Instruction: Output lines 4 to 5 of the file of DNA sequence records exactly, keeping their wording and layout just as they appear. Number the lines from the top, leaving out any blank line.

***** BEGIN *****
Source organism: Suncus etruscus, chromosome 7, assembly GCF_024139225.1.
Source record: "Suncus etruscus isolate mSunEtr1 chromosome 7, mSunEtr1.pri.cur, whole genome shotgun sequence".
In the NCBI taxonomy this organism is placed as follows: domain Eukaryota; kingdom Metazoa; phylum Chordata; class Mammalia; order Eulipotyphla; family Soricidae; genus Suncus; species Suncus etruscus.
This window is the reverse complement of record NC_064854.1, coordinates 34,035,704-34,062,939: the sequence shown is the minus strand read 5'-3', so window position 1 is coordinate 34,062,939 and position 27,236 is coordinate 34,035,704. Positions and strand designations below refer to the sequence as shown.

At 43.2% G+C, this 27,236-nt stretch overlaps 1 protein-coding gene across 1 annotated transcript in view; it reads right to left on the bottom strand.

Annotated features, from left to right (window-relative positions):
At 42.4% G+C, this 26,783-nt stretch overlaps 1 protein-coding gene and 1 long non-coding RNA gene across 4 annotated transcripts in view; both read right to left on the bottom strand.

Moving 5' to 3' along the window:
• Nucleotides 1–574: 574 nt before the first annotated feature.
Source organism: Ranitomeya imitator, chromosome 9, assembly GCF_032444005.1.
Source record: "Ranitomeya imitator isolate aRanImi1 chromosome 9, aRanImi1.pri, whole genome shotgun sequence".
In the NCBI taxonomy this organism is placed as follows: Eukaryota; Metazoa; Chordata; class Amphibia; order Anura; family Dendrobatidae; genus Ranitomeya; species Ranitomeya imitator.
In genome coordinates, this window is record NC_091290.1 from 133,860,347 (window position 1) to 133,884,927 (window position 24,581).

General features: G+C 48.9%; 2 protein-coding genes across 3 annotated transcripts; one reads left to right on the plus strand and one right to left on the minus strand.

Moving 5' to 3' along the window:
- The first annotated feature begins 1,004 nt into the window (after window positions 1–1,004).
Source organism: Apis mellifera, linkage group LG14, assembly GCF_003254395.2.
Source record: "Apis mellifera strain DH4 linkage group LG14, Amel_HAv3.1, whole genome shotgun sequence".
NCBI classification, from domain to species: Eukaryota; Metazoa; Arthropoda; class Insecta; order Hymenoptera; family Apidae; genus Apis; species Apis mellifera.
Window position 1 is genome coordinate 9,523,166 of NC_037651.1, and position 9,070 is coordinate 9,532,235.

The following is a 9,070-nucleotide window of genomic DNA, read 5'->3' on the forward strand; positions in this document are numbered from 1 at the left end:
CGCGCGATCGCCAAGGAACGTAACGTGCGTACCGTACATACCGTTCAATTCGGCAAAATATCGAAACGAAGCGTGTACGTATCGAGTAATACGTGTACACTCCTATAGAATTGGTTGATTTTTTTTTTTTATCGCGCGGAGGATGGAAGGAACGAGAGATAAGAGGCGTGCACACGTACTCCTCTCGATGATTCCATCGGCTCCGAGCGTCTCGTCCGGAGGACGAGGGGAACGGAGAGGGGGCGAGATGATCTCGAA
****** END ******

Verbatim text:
This window is the reverse complement of record NC_064854.1, coordinates 34,035,704-34,062,939: the sequence shown is the minus strand read 5'-3', so window position 1 is coordinate 34,062,939 and position 27,236 is coordinate 34,035,704. Positions and strand designations below refer to the sequence as shown.

At 43.2% G+C, this 27,236-nt stretch overlaps 1 protein-coding gene across 1 annotated transcript in view; it reads right to left on the bottom strand.